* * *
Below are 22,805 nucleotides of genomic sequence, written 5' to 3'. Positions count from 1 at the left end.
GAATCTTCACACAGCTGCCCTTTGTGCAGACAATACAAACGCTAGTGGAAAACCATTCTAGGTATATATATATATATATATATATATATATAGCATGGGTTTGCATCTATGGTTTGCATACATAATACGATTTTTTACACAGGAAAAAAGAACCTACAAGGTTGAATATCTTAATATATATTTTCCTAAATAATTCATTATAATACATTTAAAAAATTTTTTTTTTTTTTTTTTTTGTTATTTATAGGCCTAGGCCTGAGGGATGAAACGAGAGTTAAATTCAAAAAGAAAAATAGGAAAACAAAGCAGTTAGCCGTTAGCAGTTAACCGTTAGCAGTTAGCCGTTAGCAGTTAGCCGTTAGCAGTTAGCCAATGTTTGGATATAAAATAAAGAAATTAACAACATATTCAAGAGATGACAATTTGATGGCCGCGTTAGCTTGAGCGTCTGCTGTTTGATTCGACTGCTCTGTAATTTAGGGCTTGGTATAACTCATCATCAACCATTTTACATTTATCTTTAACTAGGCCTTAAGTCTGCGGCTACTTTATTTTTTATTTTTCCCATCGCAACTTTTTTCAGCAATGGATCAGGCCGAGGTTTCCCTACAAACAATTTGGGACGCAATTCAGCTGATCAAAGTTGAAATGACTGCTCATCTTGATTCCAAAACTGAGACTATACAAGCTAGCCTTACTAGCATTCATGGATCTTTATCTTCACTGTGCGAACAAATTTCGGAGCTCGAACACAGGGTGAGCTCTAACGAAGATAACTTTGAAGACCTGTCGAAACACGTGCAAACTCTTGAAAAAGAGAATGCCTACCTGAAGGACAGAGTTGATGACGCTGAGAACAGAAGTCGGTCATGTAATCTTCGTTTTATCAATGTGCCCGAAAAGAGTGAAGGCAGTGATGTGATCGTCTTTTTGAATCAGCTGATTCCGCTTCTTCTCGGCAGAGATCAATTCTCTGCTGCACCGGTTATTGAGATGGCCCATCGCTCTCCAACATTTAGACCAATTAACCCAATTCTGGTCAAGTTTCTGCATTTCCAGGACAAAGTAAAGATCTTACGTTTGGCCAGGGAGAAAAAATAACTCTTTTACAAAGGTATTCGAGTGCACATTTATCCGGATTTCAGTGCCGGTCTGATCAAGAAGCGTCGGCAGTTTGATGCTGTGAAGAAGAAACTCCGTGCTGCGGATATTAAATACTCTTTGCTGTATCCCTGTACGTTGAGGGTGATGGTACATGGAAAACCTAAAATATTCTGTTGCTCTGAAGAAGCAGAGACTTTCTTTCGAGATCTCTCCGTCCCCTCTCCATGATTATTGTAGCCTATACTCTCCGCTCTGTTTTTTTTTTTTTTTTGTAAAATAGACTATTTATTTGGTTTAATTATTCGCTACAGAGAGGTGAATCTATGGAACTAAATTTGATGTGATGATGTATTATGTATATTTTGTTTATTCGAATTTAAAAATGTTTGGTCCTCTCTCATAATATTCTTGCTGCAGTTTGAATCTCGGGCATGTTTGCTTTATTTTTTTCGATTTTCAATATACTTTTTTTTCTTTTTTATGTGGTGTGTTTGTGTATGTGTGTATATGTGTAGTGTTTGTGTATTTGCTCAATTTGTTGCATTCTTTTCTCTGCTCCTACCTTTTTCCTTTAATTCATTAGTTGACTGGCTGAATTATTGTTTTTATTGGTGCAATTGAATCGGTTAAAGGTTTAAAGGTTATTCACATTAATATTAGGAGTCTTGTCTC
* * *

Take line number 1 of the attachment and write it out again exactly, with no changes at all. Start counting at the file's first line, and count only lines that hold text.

Below are 22,805 nucleotides of genomic sequence, written 5' to 3'. Positions count from 1 at the left end.